The first episode of Billy Connolly's Great American Trail aired on ITV on Thursday 5th September at 9pm. The three-part series is an epic travelogue that sees the famous comedian travelling through the United States of America, taking the migratory trail that Scots took in the 18th century.
Connolly starts in New York, with the New York Tartan Day Parade - celebrating the contributions made by Scottish Americans to the USA. With a crowd of 30,000 celebrating the day, it's a wonderful sight with hundreds of pipers, thousands of marchers, and onlookers cheering from the sidelines. The Big Yin beams with pride at the parade, wearing a red and green tartan suit jacket, with matching kilt and pouch. As he's narrating events he says "[many] can trace their roots back centuries, and they're all proud to say they come from Scotland." And continues to state that "33 presidents, the first man on the moon [and] the voice of Mickey Mouse" and even 'The King' himself Elvis Presley "all have roots in Scotland."
Heading to Plymouth, Massachusetts we see where not only Scottish but Irish and Italian pilgrims first landed on American soil in 1620. Having done research prior to his trip, Billy suggests "I think Scots people discovered North America. There were two slaves of the Vikings, called Haki and Hekja. They would sail up to the coastline and they would send [their slaves] out to run up and down the beach, in case there were any natives handy to come and get them with spears [or] bows and arrows." He chuckles and continues "So, I think they discovered North America, and they didn't even know it."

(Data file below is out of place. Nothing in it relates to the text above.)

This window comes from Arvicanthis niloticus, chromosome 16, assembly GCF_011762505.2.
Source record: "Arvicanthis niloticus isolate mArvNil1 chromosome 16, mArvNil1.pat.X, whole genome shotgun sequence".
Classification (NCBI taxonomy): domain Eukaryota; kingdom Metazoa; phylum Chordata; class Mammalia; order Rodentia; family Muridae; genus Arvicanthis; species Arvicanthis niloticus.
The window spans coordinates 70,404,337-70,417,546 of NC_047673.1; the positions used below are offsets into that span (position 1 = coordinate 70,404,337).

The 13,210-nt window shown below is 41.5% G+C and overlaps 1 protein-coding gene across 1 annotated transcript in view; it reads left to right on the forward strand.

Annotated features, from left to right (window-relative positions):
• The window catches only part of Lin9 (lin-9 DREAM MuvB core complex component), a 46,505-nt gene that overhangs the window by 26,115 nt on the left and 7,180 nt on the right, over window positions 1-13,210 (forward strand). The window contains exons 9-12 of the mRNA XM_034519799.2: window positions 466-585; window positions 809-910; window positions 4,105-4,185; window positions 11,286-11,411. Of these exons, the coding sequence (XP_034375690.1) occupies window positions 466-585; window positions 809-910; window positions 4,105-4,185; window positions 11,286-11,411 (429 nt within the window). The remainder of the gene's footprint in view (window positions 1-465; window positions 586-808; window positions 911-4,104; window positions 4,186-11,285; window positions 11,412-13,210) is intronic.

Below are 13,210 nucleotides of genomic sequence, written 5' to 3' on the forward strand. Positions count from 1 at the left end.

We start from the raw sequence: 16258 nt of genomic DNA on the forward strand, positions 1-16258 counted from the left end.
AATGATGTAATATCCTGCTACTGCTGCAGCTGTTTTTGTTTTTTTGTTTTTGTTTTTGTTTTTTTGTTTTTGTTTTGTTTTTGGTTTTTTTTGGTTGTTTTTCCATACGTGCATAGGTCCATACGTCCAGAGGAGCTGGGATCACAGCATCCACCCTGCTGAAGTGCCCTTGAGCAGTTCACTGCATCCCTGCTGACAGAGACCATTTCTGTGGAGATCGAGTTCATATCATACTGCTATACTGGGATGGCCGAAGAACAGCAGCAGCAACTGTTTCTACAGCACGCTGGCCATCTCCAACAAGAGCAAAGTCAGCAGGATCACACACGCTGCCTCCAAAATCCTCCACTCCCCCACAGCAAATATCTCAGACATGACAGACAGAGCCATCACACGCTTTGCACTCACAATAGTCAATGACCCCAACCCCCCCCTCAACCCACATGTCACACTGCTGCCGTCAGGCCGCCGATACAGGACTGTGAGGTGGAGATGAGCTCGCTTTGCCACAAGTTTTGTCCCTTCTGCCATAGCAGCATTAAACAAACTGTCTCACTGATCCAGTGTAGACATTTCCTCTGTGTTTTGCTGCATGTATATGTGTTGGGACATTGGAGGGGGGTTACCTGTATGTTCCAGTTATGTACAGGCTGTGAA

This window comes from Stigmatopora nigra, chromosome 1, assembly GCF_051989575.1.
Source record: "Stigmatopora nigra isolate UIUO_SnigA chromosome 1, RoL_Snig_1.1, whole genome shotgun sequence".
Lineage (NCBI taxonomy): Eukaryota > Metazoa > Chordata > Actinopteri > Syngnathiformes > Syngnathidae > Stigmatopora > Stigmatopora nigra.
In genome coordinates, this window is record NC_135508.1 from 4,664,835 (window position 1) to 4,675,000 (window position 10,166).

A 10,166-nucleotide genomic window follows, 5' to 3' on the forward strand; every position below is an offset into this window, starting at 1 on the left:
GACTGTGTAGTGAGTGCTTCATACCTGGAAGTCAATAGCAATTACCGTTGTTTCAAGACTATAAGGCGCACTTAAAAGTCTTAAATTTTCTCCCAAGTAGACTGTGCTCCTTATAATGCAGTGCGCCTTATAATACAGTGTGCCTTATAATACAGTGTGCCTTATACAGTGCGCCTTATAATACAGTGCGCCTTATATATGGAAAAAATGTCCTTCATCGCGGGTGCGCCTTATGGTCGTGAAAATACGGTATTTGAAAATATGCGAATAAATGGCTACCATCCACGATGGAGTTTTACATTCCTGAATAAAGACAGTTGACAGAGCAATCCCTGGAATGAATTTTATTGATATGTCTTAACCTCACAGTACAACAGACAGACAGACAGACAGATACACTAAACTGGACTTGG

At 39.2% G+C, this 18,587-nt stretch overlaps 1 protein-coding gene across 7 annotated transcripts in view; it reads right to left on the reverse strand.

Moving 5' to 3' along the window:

Here, Connolly meets with a Native American tribe who almost had their people and language completely wiped out, until it was revived in a local nursery school. The native tongue of Wompanoag is only spoken by a handful of people, after 150 years of the language being thought of as dead. It's extraordinary to see, something which Billy calls a "miracle"!
Journeying onto Boston, where the likes of Benjamin Franklin, Sylvia Plath and Malcom X hail from, Billy meets the Sisters of Perpetual Indulgence, who follow a philosophical order rather than religious. They formed in San Francisco at the tail end of the disco era. The five aspects of their practice include 'Ministry, Activism, Education, Entertainment, and Service' and the sisters actively promote people to "live their lives in any way that brings them the most amount of satisfaction".
Gloucester is next on the itinerary, the oldest sea port in America, home to blue whales, the most bizarre fisherman's tradition. The next day, Billy visits the village of Salem, which he says is "famous the world over, for all of the wrong reasons" from the Witch Trials in 1692. He visits 'Proctor's Ledge' where 20 men and women were hanged, which today stands as a memorial. Despite Salem's tragic events, Billy continues to say, "Witchcraft has become America's biggest religion… and Salem is its mecca."
Billy wraps up things up at the haunting Ellis Island, through which millions of immigrants passed, although some never made it further than the hospital. For the many Scottish immigrants trying to gain entry into the USA, the process would have been tiring, and this island became the "Island of Hope", offering brand new lives and opportunities, with 40% of American's being able to trace their ancestry back to Scotland. For some Ellis Island became the "Island of Tears" where individuals were denied entry into the USA and families were separated. It's a harrowing thought for anyone to have to go through, but what would you do for a better life?
The bittersweet ending to this episode has shed a light on the first immigrants who travelled from Scotland to the land of the free. I have to say I'm looking forward to next week's episode to follow more of Billy Connolly's Great American Trail.